Keeping accurate and comprehensive employee records is an enormously important part of owning a business. There are a number of regulations in place on both state and federal levels that lay out specific recordkeeping requirements for employers. By failing to meet record retention standards, you place yourself at risk of being unable to defend yourself in the event of legal action.
Different kinds of records need to be kept for different amounts of time. The required length of retention can be as short as one year or as long as the full length of employment. While the variance in retention requirements may seem complicated at first, they really are quite simple.
- Records related to Affirmative Action Plans must be kept for at least two years from the date the record was made or action was taken, whichever happened later.
- Records relating to retirement plans (annual reports, summary plan descriptions, required reports to the DOL and the Pension Benefit Guarantee Corporation, and other related materials) must be kept for at least six years from the filing date.
- While the Fair and Accurate Credit Transactions Act (FACTA) does not expressly require record retention, we recommend keeping documents that contain information from credit reports for one year before you destroy them.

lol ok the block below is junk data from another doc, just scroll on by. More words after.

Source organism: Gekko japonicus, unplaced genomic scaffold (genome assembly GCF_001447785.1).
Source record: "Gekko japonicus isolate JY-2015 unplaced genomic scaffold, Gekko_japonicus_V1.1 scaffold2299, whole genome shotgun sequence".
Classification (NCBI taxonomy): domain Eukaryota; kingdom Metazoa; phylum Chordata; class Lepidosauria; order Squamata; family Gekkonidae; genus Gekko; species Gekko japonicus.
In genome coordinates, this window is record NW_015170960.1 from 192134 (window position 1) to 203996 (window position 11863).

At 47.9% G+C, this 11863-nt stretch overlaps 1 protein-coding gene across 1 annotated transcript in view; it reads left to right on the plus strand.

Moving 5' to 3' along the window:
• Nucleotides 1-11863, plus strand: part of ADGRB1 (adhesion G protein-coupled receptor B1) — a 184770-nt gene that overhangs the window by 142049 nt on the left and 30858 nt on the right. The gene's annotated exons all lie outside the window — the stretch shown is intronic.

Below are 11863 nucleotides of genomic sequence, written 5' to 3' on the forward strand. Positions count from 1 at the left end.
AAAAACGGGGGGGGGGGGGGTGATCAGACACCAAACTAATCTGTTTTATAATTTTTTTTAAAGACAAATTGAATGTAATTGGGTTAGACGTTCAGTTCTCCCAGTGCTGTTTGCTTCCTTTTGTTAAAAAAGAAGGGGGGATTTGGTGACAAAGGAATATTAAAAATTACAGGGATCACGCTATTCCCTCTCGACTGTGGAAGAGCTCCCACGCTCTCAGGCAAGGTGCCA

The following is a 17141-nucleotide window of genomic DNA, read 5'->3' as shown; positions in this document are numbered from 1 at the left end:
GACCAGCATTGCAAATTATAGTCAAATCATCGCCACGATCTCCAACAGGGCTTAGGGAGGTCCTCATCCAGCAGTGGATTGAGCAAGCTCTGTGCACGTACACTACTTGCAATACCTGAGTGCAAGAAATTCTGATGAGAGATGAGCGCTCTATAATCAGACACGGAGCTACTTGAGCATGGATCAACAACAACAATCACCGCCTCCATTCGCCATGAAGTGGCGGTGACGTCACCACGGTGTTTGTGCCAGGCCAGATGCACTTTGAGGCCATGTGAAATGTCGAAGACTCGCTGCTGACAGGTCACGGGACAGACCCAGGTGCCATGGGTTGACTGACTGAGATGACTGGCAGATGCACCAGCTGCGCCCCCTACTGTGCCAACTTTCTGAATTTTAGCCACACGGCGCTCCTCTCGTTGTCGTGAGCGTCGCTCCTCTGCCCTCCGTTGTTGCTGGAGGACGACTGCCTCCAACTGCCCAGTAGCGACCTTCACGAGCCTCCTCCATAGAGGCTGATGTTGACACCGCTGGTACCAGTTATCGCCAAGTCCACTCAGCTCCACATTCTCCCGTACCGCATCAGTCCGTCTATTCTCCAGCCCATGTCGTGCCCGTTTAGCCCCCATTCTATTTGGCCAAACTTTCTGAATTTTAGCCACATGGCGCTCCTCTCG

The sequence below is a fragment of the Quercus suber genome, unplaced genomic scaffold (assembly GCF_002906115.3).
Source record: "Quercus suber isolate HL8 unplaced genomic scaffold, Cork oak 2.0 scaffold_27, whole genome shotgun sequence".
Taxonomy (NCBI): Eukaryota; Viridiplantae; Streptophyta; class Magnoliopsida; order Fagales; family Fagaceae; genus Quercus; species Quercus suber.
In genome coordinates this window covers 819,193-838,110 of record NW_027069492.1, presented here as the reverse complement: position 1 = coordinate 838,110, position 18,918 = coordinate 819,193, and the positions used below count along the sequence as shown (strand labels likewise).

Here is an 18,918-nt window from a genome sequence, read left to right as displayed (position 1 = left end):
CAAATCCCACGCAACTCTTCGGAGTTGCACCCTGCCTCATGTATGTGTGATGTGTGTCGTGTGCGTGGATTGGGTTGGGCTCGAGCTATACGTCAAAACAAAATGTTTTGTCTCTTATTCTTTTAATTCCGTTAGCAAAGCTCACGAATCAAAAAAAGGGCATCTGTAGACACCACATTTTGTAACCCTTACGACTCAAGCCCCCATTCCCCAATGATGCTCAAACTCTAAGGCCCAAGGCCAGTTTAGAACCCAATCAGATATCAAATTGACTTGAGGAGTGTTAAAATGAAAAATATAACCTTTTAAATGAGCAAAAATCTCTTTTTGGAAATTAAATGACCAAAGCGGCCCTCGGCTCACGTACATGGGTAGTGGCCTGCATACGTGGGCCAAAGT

- Employee notices relating to FMLA and COBRA must be kept for three and six years respectively.
- There are many different requirements relating to the retention of employment records (things like applications, promotion documentation, transfers, layoffs, terminations, etc.). In general, you should keep these records for at least one year after they were created or an action was taken.
- Form I-9 should be kept for the full length of employment. If/when an employee is terminated, the form should be kept either three years from the date of hire or one year from the date of termination, whichever is later.
- To ensure compliance with the Family Medical Leave Act (FMLA), leave records need to be kept for three years from the last entry.
- OSHA requires records on serious work-related injuries and illnesses be retained on the worksite for at least five years.
- Records of payroll actions should be kept for at least six years after the action occurs, and general Payroll records should be kept for at least three years.
- The Employee Polygraph Protection Act of 1988 requires polygraph test results and the reasons for test administration be kept for at least three years.
- Recruitment and selection documents should be kept for at least two years.
BASIC’s diverse array of HR solutions, including FMLA, COBRA, ERISA, Payroll, and our HR Assist employee data storage service, will help you meet these record retention requirements. We’re experts in handling your HR needs, with our help you’ll never need to worry about failing to meet requirements like these.
To request a proposal for BASIC’s HR Assist service, click here!